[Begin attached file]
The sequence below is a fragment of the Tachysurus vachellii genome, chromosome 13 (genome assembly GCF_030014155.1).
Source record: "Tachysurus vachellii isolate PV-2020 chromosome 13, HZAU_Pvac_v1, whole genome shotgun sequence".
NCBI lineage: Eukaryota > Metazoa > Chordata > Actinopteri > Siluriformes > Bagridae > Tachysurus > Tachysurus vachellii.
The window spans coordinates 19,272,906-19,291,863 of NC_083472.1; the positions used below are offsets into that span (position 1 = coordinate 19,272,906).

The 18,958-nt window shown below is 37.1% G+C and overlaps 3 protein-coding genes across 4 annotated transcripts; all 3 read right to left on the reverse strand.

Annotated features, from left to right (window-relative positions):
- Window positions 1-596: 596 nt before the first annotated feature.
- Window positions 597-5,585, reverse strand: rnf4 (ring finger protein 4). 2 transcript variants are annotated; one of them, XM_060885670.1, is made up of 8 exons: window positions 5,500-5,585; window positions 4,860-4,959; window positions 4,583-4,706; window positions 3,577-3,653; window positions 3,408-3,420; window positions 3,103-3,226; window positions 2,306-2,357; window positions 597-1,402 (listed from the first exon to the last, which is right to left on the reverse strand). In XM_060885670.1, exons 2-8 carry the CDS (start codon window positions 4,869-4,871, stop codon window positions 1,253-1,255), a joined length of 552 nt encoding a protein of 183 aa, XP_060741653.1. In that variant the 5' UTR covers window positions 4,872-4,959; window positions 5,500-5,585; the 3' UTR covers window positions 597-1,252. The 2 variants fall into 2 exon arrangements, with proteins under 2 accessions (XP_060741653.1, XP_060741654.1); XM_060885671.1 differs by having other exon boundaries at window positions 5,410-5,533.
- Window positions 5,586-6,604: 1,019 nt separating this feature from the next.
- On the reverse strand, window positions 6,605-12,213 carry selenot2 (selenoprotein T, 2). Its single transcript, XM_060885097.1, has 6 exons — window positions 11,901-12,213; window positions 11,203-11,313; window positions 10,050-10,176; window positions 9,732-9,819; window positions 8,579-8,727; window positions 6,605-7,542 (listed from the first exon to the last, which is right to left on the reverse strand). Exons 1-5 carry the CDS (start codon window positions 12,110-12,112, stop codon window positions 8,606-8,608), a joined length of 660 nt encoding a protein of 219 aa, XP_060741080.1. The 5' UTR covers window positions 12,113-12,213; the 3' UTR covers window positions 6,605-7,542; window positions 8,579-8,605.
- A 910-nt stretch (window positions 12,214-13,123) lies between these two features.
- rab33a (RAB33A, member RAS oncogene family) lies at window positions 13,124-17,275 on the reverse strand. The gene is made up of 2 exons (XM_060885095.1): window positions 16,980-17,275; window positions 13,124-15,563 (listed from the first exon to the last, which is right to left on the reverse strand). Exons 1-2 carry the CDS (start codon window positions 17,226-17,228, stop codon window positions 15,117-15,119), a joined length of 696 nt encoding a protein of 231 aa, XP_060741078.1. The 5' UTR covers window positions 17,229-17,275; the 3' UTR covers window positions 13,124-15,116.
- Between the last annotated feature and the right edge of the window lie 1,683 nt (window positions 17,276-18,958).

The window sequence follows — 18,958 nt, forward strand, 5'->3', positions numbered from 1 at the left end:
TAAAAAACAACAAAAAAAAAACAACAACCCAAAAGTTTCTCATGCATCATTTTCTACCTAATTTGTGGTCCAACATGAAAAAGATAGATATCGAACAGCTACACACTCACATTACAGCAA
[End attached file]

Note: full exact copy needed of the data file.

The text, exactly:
The sequence below is a fragment of the Tachysurus vachellii genome, chromosome 13 (genome assembly GCF_030014155.1).
Source record: "Tachysurus vachellii isolate PV-2020 chromosome 13, HZAU_Pvac_v1, whole genome shotgun sequence".
NCBI lineage: Eukaryota > Metazoa > Chordata > Actinopteri > Siluriformes > Bagridae > Tachysurus > Tachysurus vachellii.
The window spans coordinates 19,272,906-19,291,863 of NC_083472.1; the positions used below are offsets into that span (position 1 = coordinate 19,272,906).

The 18,958-nt window shown below is 37.1% G+C and overlaps 3 protein-coding genes across 4 annotated transcripts; all 3 read right to left on the reverse strand.

Annotated features, from left to right (window-relative positions):
- Window positions 1-596: 596 nt before the first annotated feature.
- Window positions 597-5,585, reverse strand: rnf4 (ring finger protein 4). 2 transcript variants are annotated; one of them, XM_060885670.1, is made up of 8 exons: window positions 5,500-5,585; window positions 4,860-4,959; window positions 4,583-4,706; window positions 3,577-3,653; window positions 3,408-3,420; window positions 3,103-3,226; window positions 2,306-2,357; window positions 597-1,402 (listed from the first exon to the last, which is right to left on the reverse strand). In XM_060885670.1, exons 2-8 carry the CDS (start codon window positions 4,869-4,871, stop codon window positions 1,253-1,255), a joined length of 552 nt encoding a protein of 183 aa, XP_060741653.1. In that variant the 5' UTR covers window positions 4,872-4,959; window positions 5,500-5,585; the 3' UTR covers window positions 597-1,252. The 2 variants fall into 2 exon arrangements, with proteins under 2 accessions (XP_060741653.1, XP_060741654.1); XM_060885671.1 differs by having other exon boundaries at window positions 5,410-5,533.
- Window positions 5,586-6,604: 1,019 nt separating this feature from the next.
- On the reverse strand, window positions 6,605-12,213 carry selenot2 (selenoprotein T, 2). Its single transcript, XM_060885097.1, has 6 exons — window positions 11,901-12,213; window positions 11,203-11,313; window positions 10,050-10,176; window positions 9,732-9,819; window positions 8,579-8,727; window positions 6,605-7,542 (listed from the first exon to the last, which is right to left on the reverse strand). Exons 1-5 carry the CDS (start codon window positions 12,110-12,112, stop codon window positions 8,606-8,608), a joined length of 660 nt encoding a protein of 219 aa, XP_060741080.1. The 5' UTR covers window positions 12,113-12,213; the 3' UTR covers window positions 6,605-7,542; window positions 8,579-8,605.
- A 910-nt stretch (window positions 12,214-13,123) lies between these two features.
- rab33a (RAB33A, member RAS oncogene family) lies at window positions 13,124-17,275 on the reverse strand. The gene is made up of 2 exons (XM_060885095.1): window positions 16,980-17,275; window positions 13,124-15,563 (listed from the first exon to the last, which is right to left on the reverse strand). Exons 1-2 carry the CDS (start codon window positions 17,226-17,228, stop codon window positions 15,117-15,119), a joined length of 696 nt encoding a protein of 231 aa, XP_060741078.1. The 5' UTR covers window positions 17,229-17,275; the 3' UTR covers window positions 13,124-15,116.
- Between the last annotated feature and the right edge of the window lie 1,683 nt (window positions 17,276-18,958).

The window sequence follows — 18,958 nt, forward strand, 5'->3', positions numbered from 1 at the left end:
TAAAAAACAACAAAAAAAAAACAACAACCCAAAAGTTTCTCATGCATCATTTTCTACCTAATTTGTGGTCCAACATGAAAAAGATAGATATCGAACAGCTACACACTCACATTACAGCAA